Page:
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This weekly course covers the most common questions videographers encounter when shooting and editing with DSLR cameras, from choosing a frame size and frame rate to understanding moiré. Authors Rich Harrington and Robbie Carman will also help you understand the impacts of compression and the difference between cropped (or micro 4/3rds) and full-sized sensors in cameras, and much more. This continual FAQ guide is a handy way to find the answers to the questions that plague you the most.
Rich: Hi, my name is Rich Harrington. Robbie: And I am Robbie Carman. Rich: And today we are talking about slates. Now we've brought slates up before in purposes of sync sound, but there is this whole world, it's a big word, a lot of people get scared by it, metadata. Robbie: Yeah, metadata or data about data is essentially just information about what's going on with your shoot, and the cool thing about having all this metadata or information on a slate, Rich, is that hopefully later on you can use it to your advantage in post-production to easily find shots, the scene, the take number, who is running the camera and so on.
Rich: A lot of times we are going to get notes back from the field, I like this particular take or maybe the time of day, we decide to combine two shots together and you are looking at me and you go, those shots just don't match. Well, sometimes you are going to have information about when was it shot or where was it shot, if you have to go back and do it again. Robbie: Yeah, and my personal attitude is that more information, the better. Documenting your shoot about what's going on and having this information can't really hurt you later on in post-production, so I am a big fan of gathering as much information about the location, the equipment that was being used, the personnel that was on set or on location, because after all having more data is usually a good thing.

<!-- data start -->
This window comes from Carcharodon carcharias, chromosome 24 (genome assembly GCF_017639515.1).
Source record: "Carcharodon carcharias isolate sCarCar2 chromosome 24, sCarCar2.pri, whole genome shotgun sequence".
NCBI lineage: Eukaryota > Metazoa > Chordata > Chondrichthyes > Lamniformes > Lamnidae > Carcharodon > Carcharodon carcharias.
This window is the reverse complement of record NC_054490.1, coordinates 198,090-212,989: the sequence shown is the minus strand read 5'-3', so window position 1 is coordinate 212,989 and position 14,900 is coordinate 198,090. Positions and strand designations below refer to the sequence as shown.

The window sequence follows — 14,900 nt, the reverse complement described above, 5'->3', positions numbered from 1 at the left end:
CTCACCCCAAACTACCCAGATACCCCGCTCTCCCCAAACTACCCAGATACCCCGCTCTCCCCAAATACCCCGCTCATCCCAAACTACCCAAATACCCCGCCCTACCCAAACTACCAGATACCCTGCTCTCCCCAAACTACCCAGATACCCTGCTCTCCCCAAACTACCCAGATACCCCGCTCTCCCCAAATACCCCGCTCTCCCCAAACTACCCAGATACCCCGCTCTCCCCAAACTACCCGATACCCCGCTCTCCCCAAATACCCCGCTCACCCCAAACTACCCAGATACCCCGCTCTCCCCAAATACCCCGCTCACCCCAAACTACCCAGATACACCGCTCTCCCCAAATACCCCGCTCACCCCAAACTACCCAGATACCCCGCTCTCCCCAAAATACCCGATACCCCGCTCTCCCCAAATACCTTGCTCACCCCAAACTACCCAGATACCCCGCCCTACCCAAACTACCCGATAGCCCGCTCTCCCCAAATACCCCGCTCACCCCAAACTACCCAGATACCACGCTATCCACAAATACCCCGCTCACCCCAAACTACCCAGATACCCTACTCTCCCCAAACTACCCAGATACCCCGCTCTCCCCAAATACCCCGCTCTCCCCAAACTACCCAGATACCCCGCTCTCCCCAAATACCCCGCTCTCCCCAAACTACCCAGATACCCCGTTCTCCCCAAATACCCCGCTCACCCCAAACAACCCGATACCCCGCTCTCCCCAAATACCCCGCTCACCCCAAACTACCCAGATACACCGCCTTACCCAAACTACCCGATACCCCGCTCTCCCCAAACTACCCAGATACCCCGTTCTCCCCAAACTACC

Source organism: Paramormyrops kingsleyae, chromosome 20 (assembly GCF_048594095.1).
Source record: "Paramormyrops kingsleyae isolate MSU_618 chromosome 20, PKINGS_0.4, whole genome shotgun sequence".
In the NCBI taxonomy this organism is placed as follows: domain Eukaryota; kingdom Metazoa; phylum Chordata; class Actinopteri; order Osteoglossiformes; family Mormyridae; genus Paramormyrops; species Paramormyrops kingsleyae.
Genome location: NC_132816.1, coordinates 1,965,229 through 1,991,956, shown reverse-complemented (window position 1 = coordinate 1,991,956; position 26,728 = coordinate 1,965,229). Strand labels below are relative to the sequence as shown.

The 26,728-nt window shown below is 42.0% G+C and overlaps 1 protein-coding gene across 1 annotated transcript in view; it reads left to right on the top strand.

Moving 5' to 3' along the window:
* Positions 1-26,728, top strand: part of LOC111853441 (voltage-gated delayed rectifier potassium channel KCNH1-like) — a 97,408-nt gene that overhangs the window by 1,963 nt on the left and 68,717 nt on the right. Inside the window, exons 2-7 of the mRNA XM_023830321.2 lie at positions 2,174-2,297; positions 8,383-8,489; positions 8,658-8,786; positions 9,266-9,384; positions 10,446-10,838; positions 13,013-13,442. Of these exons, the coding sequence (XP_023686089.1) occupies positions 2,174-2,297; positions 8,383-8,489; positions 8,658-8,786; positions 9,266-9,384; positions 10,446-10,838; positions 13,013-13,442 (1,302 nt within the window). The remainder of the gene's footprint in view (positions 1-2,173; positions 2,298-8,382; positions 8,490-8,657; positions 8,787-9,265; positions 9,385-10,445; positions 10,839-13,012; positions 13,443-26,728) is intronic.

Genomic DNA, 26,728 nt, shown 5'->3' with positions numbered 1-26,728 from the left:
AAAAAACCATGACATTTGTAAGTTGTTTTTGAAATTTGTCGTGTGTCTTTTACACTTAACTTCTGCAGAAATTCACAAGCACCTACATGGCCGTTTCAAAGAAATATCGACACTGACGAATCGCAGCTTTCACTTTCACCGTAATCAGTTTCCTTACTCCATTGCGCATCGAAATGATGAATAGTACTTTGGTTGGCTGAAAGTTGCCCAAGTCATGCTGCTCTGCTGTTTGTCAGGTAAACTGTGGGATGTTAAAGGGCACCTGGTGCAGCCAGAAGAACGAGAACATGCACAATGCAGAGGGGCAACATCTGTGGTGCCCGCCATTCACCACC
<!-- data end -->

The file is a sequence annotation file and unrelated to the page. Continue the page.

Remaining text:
Rich: Yeah, and to that point, we've got two types of slates here as well as an audio recorder, a smart phone, a lot of people are like, oh, I'll just go digital, right. Digital is awesome, we've got digital slates, we've got audio recorders on our phone. The only bad part about digital... Robbie: Batteries die. Rich: Batteries die, exactly, which is why we have a real physical slate here in case this technology fails or somebody forgets to charge it or you get out there and you realize, oh, we're running out of battery juice. So it's always good to have that physical fallback.
So we are going to explore how all these things work together. We are going to take a look at the analog slate, the digital slate, we are going to talk about the use of a megaphone or as well as a smartphone, there is lots of pieces here, they all work really, really well. So when we come back, we'll start with the digital.
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